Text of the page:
Tagged With elections

Twitter is never, ever going to ban or otherwise take direct action against the president, who besides being the site’s number one power user has in the past skirted uncomfortably close to using it as ground zero for nuclear war.

The logic goes that as the president, Trump’s tweets are inherently newsworthy — a sensible argument in principle, though the outcome of that has been that Trump’s account enjoys de facto immunity from the rules governing every other Twitter user.

Facebook, whose handling of the nation’s last major election has become a sprawling, headache-inducing public relations nightmare, has been eagerly touting how much better it plans to do in the future. (Have you heard of its very important and definitely super effective electoral War Room?) Late on Monday, the eve of the 2018 midterm elections, it posted a news dump showing its latest effort: 115 bans of accounts suspected of “coordinated inauthentic behaviour.”

Facebook, the scandal-mired social media giant that has faced enormous criticism for its role in the spread of online propaganda and fake news across the globe, has a War Room it wants everyone to know is tackling that issue head-on. Earlier this month, it touted the War Room’s efforts to clean up a torrent of hoaxes and misinformation spreading across Brazil on Facebook subsidiary and encrypted chat service WhatsApp before the country’s October 28 runoff election. Its head of civic engagement, Samidh Chakrabarti, told reporters the company was “delighted to see how efficient we were able to be, from point of detection to point of action.”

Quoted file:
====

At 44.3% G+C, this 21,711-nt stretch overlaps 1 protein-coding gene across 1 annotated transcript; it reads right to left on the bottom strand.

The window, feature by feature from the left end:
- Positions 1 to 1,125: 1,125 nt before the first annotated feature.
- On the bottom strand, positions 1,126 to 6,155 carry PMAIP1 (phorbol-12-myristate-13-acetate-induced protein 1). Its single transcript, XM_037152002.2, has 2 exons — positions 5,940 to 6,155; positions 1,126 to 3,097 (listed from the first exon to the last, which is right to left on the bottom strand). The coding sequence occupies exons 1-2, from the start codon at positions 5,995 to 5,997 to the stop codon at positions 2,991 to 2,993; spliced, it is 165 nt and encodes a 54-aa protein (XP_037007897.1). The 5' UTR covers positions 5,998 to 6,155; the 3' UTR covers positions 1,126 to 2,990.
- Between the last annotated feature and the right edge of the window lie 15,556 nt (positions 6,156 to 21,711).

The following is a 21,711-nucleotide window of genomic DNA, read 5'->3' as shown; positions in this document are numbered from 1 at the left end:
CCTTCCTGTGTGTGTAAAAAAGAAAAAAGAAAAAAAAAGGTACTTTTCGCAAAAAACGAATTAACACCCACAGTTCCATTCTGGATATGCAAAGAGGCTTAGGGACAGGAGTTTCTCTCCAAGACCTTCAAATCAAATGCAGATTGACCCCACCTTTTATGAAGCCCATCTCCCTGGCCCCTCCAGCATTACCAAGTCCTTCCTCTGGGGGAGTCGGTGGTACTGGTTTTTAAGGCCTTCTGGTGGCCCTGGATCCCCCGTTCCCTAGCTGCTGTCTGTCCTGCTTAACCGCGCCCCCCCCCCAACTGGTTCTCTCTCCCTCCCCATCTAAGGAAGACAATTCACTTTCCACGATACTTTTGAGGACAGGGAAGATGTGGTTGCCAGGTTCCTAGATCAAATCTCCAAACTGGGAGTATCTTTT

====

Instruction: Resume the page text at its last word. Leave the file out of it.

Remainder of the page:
The government of Ecuador, whose embassy in London has served as a refuge from UK authorities for Wikileaks founder Julian Assange since 2012, has been growing weary of their guest for quite some time. According to a Friday report from Reuters, it even went so far as to try and name him to a diplomatic position in Russia but backed down after Britain refused to grant Assange diplomatic immunity.

The Republican Party, and conservatives more generally, are upping their attacks on sites like Twitter, Facebook, and Google over unfounded claims of bias. To date, that’s included cooking up doctored evidence Google blacklisted Donald Trump’s speeches, a string of Trump tweets about fictitious censorship and non-existent “shadow bans,” xenophobic paranoia about Latino voter turnout efforts, and numerous threats of federal investigations.

Cambridge Analytica, the shady UK-based election firm that shut down after it allegedly partnered with an app to scrape data on at least 87 million Facebook users without their consent and months of ensuing controversy, is rapidly seeing its problems grow worse. Already embroiled in trouble with authorities in the UK, it now has to contend with investigations in the US launched by the Department of Justice and FBI, according to a report in the New York Times.